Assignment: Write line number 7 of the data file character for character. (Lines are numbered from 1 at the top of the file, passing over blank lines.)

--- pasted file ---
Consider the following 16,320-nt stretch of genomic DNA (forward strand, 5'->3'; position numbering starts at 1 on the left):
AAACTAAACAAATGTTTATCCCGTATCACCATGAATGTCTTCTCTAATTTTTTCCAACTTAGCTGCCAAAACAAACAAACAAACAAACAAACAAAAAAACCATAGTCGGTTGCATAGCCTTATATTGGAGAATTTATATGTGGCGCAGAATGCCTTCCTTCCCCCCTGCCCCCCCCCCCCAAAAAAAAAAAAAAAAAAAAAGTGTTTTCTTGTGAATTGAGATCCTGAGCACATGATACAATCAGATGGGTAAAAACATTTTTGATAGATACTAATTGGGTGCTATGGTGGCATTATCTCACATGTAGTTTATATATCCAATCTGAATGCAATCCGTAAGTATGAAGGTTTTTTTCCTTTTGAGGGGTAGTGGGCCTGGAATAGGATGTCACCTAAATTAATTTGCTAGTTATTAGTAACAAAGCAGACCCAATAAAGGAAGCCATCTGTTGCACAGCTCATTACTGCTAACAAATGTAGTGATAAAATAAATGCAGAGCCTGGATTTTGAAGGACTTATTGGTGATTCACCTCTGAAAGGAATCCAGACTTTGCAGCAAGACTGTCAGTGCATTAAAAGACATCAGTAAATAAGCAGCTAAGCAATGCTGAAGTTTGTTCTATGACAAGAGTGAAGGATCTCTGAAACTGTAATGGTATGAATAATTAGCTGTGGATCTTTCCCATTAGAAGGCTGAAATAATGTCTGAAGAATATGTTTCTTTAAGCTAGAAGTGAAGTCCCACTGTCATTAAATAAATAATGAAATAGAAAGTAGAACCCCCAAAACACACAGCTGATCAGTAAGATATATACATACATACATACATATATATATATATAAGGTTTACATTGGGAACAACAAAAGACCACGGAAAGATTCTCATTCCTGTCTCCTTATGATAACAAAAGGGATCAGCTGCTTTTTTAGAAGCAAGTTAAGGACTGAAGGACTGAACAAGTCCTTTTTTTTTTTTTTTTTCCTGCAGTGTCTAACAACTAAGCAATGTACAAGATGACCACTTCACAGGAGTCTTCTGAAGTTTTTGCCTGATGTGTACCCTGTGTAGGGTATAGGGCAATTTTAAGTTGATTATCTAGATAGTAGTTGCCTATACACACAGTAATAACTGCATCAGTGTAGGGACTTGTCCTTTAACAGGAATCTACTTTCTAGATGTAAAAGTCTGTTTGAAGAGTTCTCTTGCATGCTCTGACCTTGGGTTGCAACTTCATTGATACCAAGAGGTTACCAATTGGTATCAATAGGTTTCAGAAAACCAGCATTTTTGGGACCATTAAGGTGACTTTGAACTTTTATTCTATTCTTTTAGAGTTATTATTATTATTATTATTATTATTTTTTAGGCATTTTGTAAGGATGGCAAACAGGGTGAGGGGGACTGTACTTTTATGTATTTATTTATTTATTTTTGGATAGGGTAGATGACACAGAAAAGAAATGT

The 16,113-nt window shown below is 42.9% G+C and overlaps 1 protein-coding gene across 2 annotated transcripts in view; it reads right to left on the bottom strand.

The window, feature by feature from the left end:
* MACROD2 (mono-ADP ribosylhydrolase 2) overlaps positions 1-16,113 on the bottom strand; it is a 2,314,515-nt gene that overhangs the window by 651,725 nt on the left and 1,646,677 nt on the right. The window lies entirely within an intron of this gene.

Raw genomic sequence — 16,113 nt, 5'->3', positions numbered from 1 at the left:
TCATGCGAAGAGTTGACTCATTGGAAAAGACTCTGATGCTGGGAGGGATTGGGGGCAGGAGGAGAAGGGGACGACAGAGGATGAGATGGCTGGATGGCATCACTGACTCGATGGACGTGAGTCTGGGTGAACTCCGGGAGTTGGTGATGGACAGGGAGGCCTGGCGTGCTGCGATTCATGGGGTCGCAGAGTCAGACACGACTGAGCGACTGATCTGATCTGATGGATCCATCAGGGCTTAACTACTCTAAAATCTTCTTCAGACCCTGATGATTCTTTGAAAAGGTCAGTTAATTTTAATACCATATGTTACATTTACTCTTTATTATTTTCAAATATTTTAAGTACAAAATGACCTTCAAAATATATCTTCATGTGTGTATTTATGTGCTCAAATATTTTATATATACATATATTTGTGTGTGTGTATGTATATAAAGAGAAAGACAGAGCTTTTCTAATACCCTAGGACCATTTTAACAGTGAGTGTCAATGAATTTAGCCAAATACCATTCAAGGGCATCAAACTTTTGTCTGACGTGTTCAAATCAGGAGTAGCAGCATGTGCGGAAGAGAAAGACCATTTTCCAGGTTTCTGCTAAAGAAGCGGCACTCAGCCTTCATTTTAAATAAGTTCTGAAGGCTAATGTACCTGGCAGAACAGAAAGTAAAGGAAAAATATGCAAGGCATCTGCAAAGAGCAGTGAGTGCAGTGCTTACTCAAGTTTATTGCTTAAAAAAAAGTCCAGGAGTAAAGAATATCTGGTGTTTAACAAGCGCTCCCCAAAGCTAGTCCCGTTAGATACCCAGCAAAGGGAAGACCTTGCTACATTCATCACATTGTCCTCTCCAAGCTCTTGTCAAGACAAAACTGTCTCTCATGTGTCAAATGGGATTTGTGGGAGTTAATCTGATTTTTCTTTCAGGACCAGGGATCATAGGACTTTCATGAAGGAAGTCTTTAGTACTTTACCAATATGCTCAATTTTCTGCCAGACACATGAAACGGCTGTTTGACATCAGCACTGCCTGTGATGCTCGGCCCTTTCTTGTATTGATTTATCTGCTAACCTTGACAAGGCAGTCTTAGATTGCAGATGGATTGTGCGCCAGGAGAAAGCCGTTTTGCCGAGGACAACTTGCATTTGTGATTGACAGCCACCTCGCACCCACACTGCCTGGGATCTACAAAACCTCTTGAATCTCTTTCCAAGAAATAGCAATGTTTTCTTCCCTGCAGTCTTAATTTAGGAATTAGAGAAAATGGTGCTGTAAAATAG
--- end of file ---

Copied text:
TCATGCGAAGAGTTGACTCATTGGAAAAGACTCTGATGCTGGGAGGGATTGGGGGCAGGAGGAGAAGGGGACGACAGAGGATGAGATGGCTGGATGGCATCACTGACTCGATGGACGTGAGTCTGGGTGAACTCCGGGAGTTGGTGATGGACAGGGAGGCCTGGCGTGCTGCGATTCATGGGGTCGCAGAGTCAGACACGACTGAGCGACTGATCTGATCTGATGGATCCATCAGGGCTTAACTACTCTAAAATCTTCTTCAGACCCTGATGATTCTTTGAAAAGGTCAGTTAATTTTAATACCATATGTTACATTTACTCTTTATTATTTTCAAATATTTTAAGTACAAAATGACCTTCAAAATATATCTTCATGTGTGTATTTATGTGCTCAAATATTTTATATATACATATATTTGTGTGTGTGTATGTATATAAAGAGAAAGACAGAGCTTTTCTAATACCCTAGGACCATTTTAACAGTGAGTGTCAATGAATTTAGCCAAATACCATTCAAGGGCATCAAACTTTTGTCTGACGTGTTCAAATCAGGAGTAGCAGCATGTGCGGAAGAGAAAGACCATTTTCCAGGTTTCTGCTAAAGAAGCGGCACTCAGCCTTCATTTTAAATAAGTTCTGAAGGCTAATGTACCTGGCAGAACAGAAAGTAAAGGAAAAATATGCAAGGCATCTGCAAAGAGCAGTGAGTGCAGTGCTTACTCAAGTTTATTGCTTAAAAAAAAGTCCAGGAGTAAAGAATATCTGGTGTTTAACAAGCGCTCCCCAAAGCTAGTCCCGTTAGATACCCAGCAAAGGGAAGACCTTGCTACATTCATCACATTGTCCTCTCCAAGCTCTTGTCAAGACAAAACTGTCTCTCATGTGTCAAATGGGATTTGTGGGAGTTAATCTGATTTTTCTTTCAGGACCAGGGATCATAGGACTTTCATGAAGGAAGTCTTTAGTACTTTACCAATATGCTCAATTTTCTGCCAGACACATGAAACGGCTGTTTGACATCAGCACTGCCTGTGATGCTCGGCCCTTTCTTGTATTGATTTATCTGCTAACCTTGACAAGGCAGTCTTAGATTGCAGATGGATTGTGCGCCAGGAGAAAGCCGTTTTGCCGAGGACAACTTGCATTTGTGATTGACAGCCACCTCGCACCCACACTGCCTGGGATCTACAAAACCTCTTGAATCTCTTTCCAAGAAATAGCAATGTTTTCTTCCCTGCAGTCTTAATTTAGGAATTAGAGAAAATGGTGCTGTAAAATAG